The Detroit Tigers made a statement when they acquired David Price from the Tampa Bay Rays at the July 31 non-waiver trade deadline.

With a starting rotation that already featured a pair of Cy Young Award winners in Max Scherzer and Justin Verlander as well as Anibal Sanchez and Rick Porcello, adding Price gave the Tigers arguably the top staff in the American League—a unit built for the postseason.

“Simply put, Price makes the Tigers’ rotation the envy of the bulk of the baseball world,” wrote Grantland’s Jonah Keri in the wake of the trade. “While Detroit was going to make the postseason with or without Price, he’ll give them an undeniable edge in October.”

Naturally, one would think that being traded to a playoff contender, let alone a preseason favorite to win the World Series such as the Tigers, would come with a tremendous amount of pressure.

But for Price, a four-time All-Star and winner of the 2012 AL Cy Young Award, being expected to help his team reach the postseason is nothing new.

“I really haven’t felt any pressure with the Tigers,” Price told Bleacher Report. “The only thing that’s really changed is that I have new teammates and a new home crowd, but it’s still the same game I’ve played my entire life and I know I just need to go out there and have fun.”

However, while Price was strong down the stretch for the Tigers and helped them clinch the AL Central with a scoreless outing on the final day of the season, his journey to the postseason with his new club was anything but smooth.

And with an underwhelming postseason resume, it’s safe to say that the 29-year-old left-hander has plenty to prove this October.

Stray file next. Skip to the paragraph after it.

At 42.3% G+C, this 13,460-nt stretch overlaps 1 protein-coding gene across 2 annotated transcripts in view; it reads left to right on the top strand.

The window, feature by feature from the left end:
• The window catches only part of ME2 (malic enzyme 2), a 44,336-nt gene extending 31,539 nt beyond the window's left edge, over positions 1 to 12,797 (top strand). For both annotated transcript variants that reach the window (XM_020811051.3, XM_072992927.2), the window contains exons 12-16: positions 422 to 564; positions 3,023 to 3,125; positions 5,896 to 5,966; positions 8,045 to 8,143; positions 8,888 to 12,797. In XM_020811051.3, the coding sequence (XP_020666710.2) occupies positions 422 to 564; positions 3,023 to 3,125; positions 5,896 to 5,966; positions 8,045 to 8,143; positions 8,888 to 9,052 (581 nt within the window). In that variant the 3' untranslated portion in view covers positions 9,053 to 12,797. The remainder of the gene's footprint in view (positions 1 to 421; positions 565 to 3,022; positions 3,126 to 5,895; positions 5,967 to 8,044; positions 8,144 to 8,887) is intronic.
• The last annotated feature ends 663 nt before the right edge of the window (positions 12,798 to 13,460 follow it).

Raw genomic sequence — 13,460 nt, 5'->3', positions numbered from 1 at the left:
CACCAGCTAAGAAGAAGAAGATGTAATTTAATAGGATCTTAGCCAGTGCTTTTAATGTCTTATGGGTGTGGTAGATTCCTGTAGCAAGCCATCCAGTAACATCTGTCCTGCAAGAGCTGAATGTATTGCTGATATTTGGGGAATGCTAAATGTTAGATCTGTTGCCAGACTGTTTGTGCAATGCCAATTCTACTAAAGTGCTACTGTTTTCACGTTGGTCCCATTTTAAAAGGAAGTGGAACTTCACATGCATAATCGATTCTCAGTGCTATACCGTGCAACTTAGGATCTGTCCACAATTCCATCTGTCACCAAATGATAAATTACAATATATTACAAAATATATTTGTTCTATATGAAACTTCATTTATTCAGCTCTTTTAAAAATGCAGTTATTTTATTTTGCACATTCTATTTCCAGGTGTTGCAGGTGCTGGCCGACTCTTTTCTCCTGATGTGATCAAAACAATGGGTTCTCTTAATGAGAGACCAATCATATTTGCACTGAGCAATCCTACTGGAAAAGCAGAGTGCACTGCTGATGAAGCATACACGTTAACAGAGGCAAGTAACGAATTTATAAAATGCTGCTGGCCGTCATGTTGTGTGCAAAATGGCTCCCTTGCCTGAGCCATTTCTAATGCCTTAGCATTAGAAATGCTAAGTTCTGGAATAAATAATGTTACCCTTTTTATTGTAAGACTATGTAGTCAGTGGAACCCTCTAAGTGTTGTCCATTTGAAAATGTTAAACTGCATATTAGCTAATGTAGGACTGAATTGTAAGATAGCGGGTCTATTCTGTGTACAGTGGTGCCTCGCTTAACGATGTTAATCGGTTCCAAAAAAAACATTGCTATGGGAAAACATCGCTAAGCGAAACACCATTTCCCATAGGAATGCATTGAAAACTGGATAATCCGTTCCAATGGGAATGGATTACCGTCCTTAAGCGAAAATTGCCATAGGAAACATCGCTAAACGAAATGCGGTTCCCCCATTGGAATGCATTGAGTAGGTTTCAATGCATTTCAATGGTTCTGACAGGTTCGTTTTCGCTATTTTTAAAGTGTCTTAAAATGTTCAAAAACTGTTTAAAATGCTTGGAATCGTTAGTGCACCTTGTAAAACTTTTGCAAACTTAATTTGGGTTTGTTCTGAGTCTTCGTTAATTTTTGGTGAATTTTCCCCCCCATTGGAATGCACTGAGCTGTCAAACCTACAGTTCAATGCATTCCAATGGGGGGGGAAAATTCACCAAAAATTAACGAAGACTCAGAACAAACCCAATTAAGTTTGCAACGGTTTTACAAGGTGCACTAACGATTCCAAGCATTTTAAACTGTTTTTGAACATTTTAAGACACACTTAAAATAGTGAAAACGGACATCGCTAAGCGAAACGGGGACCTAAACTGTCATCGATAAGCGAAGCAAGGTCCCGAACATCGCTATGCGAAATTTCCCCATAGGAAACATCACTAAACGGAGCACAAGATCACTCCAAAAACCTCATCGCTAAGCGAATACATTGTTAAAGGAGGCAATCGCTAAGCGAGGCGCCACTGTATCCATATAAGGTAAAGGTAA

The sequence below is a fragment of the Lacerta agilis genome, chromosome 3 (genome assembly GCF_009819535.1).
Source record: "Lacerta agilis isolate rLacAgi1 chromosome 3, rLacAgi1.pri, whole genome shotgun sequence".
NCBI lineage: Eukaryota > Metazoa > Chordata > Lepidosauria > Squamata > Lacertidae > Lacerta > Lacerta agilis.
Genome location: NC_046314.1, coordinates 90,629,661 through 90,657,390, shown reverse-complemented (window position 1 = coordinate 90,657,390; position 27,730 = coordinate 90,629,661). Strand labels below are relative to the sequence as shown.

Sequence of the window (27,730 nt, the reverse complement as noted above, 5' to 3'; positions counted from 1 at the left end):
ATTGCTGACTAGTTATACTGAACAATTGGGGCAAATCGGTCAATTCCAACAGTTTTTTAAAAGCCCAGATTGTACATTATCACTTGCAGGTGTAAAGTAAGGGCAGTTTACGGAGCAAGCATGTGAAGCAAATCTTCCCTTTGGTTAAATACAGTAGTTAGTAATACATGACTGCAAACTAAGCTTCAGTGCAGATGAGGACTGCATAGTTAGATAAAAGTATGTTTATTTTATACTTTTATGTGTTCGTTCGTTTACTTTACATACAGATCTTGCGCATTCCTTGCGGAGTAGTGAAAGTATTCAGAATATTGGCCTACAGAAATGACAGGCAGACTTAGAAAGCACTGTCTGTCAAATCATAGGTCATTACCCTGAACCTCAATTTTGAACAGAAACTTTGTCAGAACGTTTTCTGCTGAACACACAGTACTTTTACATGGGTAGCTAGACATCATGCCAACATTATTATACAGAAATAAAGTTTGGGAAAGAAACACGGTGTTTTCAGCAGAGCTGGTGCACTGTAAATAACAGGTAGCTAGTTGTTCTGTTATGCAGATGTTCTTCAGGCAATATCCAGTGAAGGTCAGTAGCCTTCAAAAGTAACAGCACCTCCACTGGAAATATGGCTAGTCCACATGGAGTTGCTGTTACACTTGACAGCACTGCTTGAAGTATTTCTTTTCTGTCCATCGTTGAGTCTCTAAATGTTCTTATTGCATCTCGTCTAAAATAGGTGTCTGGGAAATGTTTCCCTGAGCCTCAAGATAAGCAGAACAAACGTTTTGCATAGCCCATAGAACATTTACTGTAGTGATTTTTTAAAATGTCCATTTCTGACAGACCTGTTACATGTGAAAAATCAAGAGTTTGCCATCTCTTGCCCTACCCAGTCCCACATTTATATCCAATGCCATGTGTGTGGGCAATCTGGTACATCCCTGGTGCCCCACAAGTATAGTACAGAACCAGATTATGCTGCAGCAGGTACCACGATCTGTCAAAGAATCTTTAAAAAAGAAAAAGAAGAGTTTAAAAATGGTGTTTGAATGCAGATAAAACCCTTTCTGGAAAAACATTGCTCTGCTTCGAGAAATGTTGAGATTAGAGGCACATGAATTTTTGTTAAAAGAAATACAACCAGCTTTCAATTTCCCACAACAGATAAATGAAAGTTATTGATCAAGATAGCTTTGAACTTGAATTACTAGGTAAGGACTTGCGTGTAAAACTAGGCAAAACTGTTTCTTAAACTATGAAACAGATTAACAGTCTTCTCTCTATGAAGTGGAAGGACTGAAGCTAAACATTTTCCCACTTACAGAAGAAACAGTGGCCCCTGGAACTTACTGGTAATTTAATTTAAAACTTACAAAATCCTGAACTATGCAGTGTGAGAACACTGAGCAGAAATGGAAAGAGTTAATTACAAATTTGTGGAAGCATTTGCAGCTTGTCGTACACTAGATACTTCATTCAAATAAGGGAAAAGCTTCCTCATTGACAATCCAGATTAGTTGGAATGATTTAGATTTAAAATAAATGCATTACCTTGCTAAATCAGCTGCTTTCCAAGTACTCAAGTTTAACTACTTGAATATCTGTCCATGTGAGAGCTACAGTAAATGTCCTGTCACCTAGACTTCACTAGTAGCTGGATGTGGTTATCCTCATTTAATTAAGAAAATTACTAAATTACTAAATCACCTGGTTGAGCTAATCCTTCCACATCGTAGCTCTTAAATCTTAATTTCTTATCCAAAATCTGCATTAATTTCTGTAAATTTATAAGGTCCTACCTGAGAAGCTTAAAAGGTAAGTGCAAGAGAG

Price performed as advertised in his first four starts with Detroit, as he picked up his third complete game of the season, pitched to a 2.35 ERA and held opposing hitters to a miserable .157/.202/.306 batting line. He worked at least eight innings in three of the four outings, striking out 32 batters in 30.2 innings.

Then came Price’s home start on Aug. 27 against the New York Yankees, when he allowed a career-worst eight runs on 12 hits and departed the game after only two innings.

The loss dropped the Tigers to 2.5 games behind the surging Kansas City Royals in the division and brought concerns about the team’s second-half struggles to a head.

Though the overall 3.59 ERA and 82 strikeouts in 77.2 innings appear solid at first glance, it was a very mixed bag of results in 11 Tigers starts for Price. He surrendered 22 runs over four poor starts, yet just nine in his other seven.

“Staying consistent is the biggest thing, just going out there every fifth day and giving the team a chance to win,” Price explained when asked about his late-season struggles.

“It’s something I haven’t done as well with the Tigers as I have in the past, but it’s a long process and my work is never done. I look for ways to get better every day and I know the results will come.”

And as a pitcher supported by Tampa Bay’s No. 27-ranked offense just two months ago, he’s simply enjoyed being part of his new team, on which he’s just one of numerous perennial All-Stars.

“You know, it’s kind of surreal being around these guys,” he said.

“Our team is stacked with superstars and really good veterans like Torii Hunter, Miguel Cabrera and Victor Martinez, who show the younger guys how to go about their business. To me, I think that’s been the coolest part.”

As for his Cy Young Award-winning rotation mates Justin Verlander and Max Scherzer, the three of them already seem to be clicking.